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Fiber Improves Insulin Sensitivity in Obese Patients

Findings support fiber's role in reducing insulin resistance and the risk of type 2 diabetes

THURSDAY, April 20 (HealthDay News) -- Insoluble dietary fiber improves insulin sensitivity in only three days, according to a small study of obese or overweight patients published in the April issue of Diabetes Care.

Martin O. Weickert, M.D., of the German Institute of Human Nutrition Potsdam-Rehbruecke in Nuthetal, and colleagues conducted a three-day randomized, controlled, single-blind, cross-over study in which 17 overweight or obese women with normal glucose metabolism consumed either white bread enriched with 31.2 grams of insoluble oat fiber per day or unenriched white bread.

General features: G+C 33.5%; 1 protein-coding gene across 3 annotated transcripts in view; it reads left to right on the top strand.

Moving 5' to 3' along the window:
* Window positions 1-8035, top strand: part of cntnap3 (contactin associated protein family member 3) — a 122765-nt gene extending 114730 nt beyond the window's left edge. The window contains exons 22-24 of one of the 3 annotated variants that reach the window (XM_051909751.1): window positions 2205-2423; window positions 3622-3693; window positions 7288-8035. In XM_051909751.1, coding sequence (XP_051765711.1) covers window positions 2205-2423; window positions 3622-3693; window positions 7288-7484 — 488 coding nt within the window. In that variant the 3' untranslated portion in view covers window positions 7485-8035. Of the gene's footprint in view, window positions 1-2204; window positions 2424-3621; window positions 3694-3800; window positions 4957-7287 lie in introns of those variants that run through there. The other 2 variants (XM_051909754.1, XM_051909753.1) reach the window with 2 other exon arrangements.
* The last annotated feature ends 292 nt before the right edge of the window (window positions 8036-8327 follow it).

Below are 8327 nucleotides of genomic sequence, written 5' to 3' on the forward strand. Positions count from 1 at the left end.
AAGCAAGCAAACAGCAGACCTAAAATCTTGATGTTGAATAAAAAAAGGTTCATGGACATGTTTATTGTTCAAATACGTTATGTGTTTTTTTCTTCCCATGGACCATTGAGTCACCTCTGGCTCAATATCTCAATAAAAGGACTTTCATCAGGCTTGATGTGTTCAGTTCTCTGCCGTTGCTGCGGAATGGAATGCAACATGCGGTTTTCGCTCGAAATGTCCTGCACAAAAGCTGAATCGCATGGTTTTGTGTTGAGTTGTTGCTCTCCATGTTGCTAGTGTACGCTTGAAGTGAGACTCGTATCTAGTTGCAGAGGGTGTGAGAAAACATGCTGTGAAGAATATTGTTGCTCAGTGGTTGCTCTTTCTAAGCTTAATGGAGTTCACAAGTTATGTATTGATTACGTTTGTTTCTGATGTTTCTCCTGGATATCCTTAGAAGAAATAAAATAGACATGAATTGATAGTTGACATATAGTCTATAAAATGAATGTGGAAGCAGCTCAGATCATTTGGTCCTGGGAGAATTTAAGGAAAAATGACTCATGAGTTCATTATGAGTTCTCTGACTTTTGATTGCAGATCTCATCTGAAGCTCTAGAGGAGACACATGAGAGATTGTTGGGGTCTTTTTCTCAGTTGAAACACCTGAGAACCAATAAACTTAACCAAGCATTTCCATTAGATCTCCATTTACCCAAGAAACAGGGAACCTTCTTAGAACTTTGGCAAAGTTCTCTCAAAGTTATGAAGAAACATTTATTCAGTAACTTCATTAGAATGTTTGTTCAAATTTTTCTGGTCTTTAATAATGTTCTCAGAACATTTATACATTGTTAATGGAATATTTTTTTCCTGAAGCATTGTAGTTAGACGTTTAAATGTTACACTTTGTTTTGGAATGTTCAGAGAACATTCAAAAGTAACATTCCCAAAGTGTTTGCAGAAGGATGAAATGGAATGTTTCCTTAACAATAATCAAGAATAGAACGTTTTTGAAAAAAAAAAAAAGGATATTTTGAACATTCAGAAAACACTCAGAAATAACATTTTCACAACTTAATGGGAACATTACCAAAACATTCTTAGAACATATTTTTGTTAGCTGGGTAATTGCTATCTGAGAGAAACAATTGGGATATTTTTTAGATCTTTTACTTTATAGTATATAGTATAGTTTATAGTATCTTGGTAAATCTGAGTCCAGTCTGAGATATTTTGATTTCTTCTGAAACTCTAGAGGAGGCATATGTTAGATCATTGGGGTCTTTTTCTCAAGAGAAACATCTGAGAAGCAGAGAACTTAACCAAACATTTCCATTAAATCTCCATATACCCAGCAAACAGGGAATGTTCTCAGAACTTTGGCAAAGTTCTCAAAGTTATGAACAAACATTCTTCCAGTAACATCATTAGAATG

The researchers found that whole-body insulin sensitivity improved by 13 percent in subjects who ate the enriched bread.

"By favorably influencing whole-body insulin sensitivity, intake of insoluble fiber by quantity could be underrepresented in current dietary recommendations," the authors write. "An emphasis on cereal, fruit, and vegetable consumption containing a particularly high proportion of insoluble dietary fiber might be a safe, effective, and low-cost approach to reduce insulin resistance."

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